Friday's marquee pitching matchup between National League aces Clayton Kershaw and Max Scherzer in Game 1 of the National League Division Series turned into a tense affair, with the Dodgers finally prevailing, 4-3, over the Nationals. With a big victory on the road, the Dodgers will look to extend their advantage Sunday when their left-hander Rich Hill takes on Washington's Tanner Roark in Game 2 at 1 p.m. ET/4 PT on FS1.
But before these two squads face off again, here are some things you should know about the Dodgers' Game 1 triumph:
• With three of the opening games complete in this year's Division Series matchups, the road teams are now 2-1 in Game 1. Entering this October, teams have won 31 of 44 Division Series matchups after claiming Game 1 on the road -- including 25 of the last 37 Round 1 series since the format changed from 2-3 to 2-2-1.
• The Nationals have lost each of their last four playoff games at home, and are now 1-5 overall in their six playoff games at Nationals Park. The franchise's only home postseason victory since the franchise moved to the nation's capital was a 2-1 victory over the Cardinals in Game 4 of the 2012 NLDS.
• On the sixth pitch of the game, Corey Seager crushed a pitch from Scherzer over the center-field wall to put the Dodgers up quickly, 1-0. With the blast, the 22-year-old shortstop became the youngest player in the 132-year history of the Dodgers to hit a home run in a postseason game. Entering Friday, only Mike Marshall, Mike Scioscia and Pete Reiser had gone deep for the Dodgers in the playoffs before their 23rd birthday.
According to Statcast™, Friday's blast was the third longest home run of Seager's career. His 109 mph exit velocity was tied for the seventh-highest he's recorded on a batted ball this season.
• Washington's Daniel Murphy has now gone 1-for-3 in each of his three postseason matchups against Kershaw. As a member of the Mets, Murphy hit a home run in each of the first two games against the Dodgers ace last October, but he was held to a single Friday. Murphy is now 9-for-28 (.321) against Kershaw lifetime between the regular season and postseason combined.
• Kershaw battled for five innings before exiting the game with the lead. The Dodgers lefty tossed 101 pitches -- the first time he had exceeded 100 pitches since returning from the disabled list on Sept. 9. His previous high since his return was the 91 pitches.
• The Nationals, who outhit the Dodgers 9-8, had scoring chances all night but failed to capitalize. Washington went just 1-for-10 with runners in scoring position Friday after finishing fifth in the NL during the regular season with a .259 average in such situations.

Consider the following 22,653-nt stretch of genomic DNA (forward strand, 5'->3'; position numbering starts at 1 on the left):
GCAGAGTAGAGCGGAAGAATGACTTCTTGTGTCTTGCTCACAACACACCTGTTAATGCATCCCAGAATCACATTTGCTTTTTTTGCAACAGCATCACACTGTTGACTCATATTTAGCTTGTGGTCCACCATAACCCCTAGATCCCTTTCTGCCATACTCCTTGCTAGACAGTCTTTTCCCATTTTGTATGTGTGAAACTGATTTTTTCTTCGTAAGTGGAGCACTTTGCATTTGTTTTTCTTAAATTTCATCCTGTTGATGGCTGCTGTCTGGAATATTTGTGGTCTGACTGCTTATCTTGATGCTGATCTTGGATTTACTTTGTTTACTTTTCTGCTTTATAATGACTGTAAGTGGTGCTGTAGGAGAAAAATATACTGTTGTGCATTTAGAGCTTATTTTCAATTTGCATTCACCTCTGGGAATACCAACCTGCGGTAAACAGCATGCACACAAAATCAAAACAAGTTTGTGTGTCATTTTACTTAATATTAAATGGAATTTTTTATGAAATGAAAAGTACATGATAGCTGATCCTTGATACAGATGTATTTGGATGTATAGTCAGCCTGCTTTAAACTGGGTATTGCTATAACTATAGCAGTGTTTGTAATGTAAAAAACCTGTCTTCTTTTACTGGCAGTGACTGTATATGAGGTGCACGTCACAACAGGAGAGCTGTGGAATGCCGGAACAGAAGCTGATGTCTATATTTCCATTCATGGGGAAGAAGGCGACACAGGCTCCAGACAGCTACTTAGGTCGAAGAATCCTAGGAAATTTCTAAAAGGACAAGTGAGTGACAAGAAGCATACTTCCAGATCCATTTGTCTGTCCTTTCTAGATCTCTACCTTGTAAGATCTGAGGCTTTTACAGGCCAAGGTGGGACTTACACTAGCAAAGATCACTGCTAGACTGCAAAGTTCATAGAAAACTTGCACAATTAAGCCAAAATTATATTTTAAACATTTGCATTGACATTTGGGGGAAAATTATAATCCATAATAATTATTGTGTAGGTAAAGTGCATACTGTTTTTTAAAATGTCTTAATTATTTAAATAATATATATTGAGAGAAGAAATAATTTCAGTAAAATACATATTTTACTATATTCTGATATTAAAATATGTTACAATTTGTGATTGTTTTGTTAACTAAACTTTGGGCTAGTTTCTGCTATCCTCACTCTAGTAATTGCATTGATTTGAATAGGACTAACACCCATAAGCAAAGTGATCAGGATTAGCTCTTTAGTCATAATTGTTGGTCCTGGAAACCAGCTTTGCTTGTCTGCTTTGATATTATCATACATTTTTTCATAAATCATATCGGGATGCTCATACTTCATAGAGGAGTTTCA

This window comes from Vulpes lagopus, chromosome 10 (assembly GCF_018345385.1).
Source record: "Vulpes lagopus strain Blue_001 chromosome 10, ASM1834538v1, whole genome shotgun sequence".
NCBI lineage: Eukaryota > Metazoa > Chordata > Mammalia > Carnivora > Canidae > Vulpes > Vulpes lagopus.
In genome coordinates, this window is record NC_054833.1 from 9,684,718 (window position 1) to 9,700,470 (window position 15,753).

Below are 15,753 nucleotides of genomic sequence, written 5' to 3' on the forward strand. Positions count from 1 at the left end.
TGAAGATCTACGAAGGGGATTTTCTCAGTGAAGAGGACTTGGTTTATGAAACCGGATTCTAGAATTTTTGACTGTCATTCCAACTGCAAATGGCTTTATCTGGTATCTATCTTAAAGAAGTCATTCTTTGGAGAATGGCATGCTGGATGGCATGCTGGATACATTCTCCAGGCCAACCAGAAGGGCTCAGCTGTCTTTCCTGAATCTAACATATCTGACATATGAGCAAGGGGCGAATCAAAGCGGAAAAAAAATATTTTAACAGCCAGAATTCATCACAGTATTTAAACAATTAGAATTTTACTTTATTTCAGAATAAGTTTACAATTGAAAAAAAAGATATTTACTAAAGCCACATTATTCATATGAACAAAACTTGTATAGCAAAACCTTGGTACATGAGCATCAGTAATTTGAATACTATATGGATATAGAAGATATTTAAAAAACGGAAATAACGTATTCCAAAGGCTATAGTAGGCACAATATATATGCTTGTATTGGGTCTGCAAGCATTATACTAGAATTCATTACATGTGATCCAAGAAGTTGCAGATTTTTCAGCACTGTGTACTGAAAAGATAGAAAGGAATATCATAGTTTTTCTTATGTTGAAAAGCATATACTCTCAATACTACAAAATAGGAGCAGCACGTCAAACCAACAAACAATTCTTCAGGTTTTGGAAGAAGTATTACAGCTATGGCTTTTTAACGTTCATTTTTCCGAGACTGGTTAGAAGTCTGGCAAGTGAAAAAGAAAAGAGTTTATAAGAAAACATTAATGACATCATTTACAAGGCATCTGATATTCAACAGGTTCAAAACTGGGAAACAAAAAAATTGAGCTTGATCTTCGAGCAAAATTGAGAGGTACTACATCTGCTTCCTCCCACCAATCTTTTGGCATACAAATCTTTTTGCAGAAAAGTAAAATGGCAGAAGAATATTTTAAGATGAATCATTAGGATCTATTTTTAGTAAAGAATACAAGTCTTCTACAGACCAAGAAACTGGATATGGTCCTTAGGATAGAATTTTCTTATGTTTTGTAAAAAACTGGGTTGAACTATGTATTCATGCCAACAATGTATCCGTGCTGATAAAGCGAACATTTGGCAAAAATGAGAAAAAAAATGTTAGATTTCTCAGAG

• One of Washington's best chances to tie the game came in the bottom of the fifth, when Jayson Werth led off with a single and Anthony Rendon followed with a hot shot off Justin Turner's glove to put the tying run on second base against Kershaw. Ryan Zimmerman also connected on a Kershaw offering, muscling a pitch off his bat at 103 miles per hour with a launch angle of 27 degrees, according to Statcast™.
Batted balls with a similar velocity and angle had landed for hits 90 percent of the time this season, but Werth's shot went right to Josh Reddick. Kershaw then followed with a huge strikeout of Danny Espinosa on his last pitch of the night to end the scoring threat.
• Murphy's one-out walk in the seventh put the tying run aboard for Washington once in the seventh, but a risky baserunning decision quickly wiped away that threat. Murphy, in his first game back after battling a strained gluteus muscle, broke for a steal attempt of second base on a 1-0 pitch from Los Angeles' Pedro Baez. Dodgers catcher Yasmani Grandal, who ranked 30th among Major League backstops in average pop time during the regular season, rose and fired in just 1.92 seconds -- his sixth-fastest mark of the year -- and fired an 81.1 mile per hour throw to nab Murphy at second.
• Los Angeles' win was a case study in its bullpen's ability to pick up the slack when the team's starter has a short outing. Including the regular season, the Dodgers have won a Major League record-40 times this season in games in which their starter lasted five or fewer innings.
Friday's game marked only the third time that Kershaw had failed to record an out in the sixth inning this season, but the Dodgers have now won two of those three games.
• That effort was capped off by a five-out save by Kenley Jansen. The Dodgers closer had only recorded one other five-out save in his seven-year career, and that came on April 13 against the Diamondbacks.
Jansen recorded just the ninth save of five outs or more by any Dodgers pitcher in franchise history. The team's last save of at five outs was recorded by Jay Howell in Game 4 of the 1988 World Series.
• With the victory, Kershaw is now 11-2 lifetime against the Nationals -- including 9-0 in his last nine decisions -- with a 2.20 ERA. Kershaw has given up only eight home runs and 18 walks in 94 career innings against the Nationals.
Matt Kelly is a reporter for MLB.com based in New York. Follow him on Twitter at @mattkellyMLB. This story was not subject to the approval of Major League Baseball or its clubs.